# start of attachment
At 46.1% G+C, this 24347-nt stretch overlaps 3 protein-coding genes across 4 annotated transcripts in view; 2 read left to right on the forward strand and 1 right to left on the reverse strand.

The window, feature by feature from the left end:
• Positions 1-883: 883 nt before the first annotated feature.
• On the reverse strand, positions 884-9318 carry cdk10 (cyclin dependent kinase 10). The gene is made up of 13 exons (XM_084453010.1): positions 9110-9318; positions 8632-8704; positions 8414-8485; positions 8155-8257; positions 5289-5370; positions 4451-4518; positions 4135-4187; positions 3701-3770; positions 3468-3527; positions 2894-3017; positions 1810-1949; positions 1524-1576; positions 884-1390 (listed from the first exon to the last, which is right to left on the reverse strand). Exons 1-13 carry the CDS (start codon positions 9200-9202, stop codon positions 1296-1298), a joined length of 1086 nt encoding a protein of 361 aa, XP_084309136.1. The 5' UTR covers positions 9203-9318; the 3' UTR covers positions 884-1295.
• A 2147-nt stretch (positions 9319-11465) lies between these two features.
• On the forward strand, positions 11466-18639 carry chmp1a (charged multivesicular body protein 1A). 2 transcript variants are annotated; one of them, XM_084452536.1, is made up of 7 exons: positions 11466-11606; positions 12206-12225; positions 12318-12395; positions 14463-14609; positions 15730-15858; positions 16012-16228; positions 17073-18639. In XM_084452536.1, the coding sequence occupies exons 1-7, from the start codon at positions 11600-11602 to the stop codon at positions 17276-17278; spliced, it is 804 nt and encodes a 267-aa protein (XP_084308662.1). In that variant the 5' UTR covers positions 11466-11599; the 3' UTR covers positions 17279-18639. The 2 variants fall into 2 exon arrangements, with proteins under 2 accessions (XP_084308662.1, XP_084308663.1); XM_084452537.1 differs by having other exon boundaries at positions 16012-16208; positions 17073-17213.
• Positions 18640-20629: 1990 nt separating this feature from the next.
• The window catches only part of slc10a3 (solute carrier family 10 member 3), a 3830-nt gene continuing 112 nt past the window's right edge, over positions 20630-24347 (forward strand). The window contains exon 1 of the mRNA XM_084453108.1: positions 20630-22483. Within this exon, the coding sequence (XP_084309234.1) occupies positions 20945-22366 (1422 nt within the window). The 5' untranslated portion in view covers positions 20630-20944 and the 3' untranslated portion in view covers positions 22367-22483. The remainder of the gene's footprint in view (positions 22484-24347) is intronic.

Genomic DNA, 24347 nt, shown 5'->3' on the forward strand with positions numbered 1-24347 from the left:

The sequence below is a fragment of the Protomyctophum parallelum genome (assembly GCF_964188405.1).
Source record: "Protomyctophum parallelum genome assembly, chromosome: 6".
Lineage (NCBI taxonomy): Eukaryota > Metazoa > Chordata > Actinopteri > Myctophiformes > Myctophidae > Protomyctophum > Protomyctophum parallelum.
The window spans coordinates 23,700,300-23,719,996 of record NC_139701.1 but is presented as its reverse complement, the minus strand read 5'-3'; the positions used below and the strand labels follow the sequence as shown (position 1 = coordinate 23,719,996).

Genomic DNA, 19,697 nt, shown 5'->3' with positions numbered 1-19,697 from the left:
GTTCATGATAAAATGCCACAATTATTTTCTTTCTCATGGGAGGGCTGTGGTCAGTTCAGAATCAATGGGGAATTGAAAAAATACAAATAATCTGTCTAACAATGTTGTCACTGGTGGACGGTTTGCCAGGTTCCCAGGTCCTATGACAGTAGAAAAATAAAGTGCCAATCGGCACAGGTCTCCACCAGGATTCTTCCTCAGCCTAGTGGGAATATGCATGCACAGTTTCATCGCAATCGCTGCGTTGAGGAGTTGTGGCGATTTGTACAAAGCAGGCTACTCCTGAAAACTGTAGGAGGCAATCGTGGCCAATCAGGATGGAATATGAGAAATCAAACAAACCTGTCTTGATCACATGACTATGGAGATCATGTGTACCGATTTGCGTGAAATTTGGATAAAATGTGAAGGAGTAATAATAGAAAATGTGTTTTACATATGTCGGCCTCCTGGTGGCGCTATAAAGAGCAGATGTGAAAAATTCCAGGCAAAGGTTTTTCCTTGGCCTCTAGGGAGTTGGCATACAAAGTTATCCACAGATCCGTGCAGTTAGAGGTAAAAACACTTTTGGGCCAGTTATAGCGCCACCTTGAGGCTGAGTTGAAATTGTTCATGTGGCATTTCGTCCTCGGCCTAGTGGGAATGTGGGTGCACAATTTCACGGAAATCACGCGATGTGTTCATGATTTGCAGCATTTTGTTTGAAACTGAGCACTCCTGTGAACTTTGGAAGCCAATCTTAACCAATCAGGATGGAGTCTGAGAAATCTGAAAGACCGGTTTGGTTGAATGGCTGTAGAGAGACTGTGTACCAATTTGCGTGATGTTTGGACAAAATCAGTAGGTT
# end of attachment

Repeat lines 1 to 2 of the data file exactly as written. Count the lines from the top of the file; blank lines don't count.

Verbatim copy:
At 46.1% G+C, this 24347-nt stretch overlaps 3 protein-coding genes across 4 annotated transcripts in view; 2 read left to right on the forward strand and 1 right to left on the reverse strand.

The window, feature by feature from the left end: